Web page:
A group of experts led by researchers at Edinburgh’s Moredun Institute have been successful in a bid for funding from DEFRA for a project aiming to demonstrate the effectiveness of community-led approaches to improve the control of sheep scab – using serological testing to identify where the disease is present.
The work will focus on three areas of England where scab currently presents a significant problem: The North West, the Midlands and the South West.
Sheep scab, a highly infectious disease caused by the parasitic mite Psoroptes ovis, has remained a significant problem for the health, welfare and productivity of sheep since the 1950s, when it was reintroduced via imported sheep.
Moredun’s Dr Stewart Burgess revealed that the project will run over two years, offering participating farmers a unique combination of on-farm advice, best practice training, free blood testing using the sheep scab ELISA test developed by Moredun, and the payment of costs of visits by a local veterinary surgeon.
“Sheep scab is a real scourge for the sheep industry in the UK and by using new tools like the sheep scab blood test, this exciting new initiative gives us the opportunity to get ahead of the curve in terms of scab control, setting a new benchmark for how we deal with the disease in the future,” said Burgess.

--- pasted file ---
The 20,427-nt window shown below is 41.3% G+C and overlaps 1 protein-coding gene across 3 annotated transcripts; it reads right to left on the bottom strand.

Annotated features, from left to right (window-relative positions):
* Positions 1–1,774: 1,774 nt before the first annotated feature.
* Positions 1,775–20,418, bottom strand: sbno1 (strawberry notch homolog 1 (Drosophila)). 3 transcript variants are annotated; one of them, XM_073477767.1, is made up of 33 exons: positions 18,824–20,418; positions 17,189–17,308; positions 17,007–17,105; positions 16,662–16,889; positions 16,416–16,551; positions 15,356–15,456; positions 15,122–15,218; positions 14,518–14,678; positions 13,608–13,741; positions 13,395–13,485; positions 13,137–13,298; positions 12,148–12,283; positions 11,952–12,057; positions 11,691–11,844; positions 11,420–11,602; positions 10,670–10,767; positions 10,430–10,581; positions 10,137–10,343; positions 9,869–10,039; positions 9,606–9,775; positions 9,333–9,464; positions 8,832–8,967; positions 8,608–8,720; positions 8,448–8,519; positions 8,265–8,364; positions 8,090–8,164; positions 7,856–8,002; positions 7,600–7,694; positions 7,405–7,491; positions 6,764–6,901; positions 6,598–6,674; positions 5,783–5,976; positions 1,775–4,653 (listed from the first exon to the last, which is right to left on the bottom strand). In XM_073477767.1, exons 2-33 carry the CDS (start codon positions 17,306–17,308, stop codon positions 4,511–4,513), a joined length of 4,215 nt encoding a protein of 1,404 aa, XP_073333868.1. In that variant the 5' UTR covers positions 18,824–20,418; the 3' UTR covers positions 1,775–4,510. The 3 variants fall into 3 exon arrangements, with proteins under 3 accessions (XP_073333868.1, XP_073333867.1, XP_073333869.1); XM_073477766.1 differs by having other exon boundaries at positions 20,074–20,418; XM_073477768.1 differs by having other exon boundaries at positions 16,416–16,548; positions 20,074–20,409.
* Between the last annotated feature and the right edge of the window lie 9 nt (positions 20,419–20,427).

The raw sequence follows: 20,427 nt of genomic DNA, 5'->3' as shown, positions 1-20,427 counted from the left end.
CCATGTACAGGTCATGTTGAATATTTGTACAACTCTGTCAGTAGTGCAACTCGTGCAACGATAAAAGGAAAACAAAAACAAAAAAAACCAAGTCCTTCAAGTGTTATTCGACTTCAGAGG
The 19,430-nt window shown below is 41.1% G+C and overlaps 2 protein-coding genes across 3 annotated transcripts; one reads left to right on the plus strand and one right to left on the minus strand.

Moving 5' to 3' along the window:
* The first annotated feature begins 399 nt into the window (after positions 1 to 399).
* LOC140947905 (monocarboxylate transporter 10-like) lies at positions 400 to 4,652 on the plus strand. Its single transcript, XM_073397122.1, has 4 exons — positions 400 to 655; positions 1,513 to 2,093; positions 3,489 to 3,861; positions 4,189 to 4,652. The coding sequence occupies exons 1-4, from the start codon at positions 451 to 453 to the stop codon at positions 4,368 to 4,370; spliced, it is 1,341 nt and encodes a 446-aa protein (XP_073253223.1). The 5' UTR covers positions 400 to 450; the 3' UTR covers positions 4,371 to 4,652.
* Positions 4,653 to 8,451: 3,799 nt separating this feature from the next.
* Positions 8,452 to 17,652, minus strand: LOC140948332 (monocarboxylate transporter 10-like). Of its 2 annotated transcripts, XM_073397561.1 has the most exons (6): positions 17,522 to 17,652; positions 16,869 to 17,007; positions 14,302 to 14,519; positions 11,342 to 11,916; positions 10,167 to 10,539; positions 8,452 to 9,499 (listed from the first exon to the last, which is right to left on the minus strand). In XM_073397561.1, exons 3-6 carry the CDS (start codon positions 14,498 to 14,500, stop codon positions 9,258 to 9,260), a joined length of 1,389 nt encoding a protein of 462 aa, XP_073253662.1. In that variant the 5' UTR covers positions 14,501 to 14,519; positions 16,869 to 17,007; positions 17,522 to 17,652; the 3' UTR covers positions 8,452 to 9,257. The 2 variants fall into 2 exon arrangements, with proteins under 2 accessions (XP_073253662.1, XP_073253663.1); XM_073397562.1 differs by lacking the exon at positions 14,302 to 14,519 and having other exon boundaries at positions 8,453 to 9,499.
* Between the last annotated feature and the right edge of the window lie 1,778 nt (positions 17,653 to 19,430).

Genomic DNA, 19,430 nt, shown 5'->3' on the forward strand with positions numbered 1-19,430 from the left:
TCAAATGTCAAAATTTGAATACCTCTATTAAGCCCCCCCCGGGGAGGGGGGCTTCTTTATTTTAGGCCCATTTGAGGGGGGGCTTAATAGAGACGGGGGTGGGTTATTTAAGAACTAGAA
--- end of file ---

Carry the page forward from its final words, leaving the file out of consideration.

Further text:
“As populations of sheep scab mites in the UK now have proven resistance to one of the main treatment groups, injectable macrocyclic lactones (MLs), it is imperative that as an industry, we make a concerted effort to bring this disease under control”.
The project will engage farmers who are willing to work with their neighbours and their vets in testing, sharing results and undertaking the practical elements required to bring sheep scab under control.
Burgess said that, importantly, the groundwork would be coordinated by local industry groups already working with sheep farmers in each focus area, including the Farmer Network in the North West, ADAS in the Midlands and NSA in the South West, which would help increase participation.
Farm vets will be highly involved with their clients within the project and will be working closely with the regional coordinators within the clusters.
“This is an exciting community-led approach to sheep scab control, with fantastic opportunities involving a team of experts, working collaboratively with farmers to bring this terrible disease under control,” said Burgess.
It is hoped that the trials of the new approach will help to produce a blueprint for the best way to treat the problem following outbreaks in any part of the UK.
Prof Richard Wall, from the University of Bristol which is also closely involved in the project, said that after 50 years of attempts to manage this disease, approaches used to date had clearly failed: “It is time, to apply some fresh thinking based on focused management in known scab hotspots.”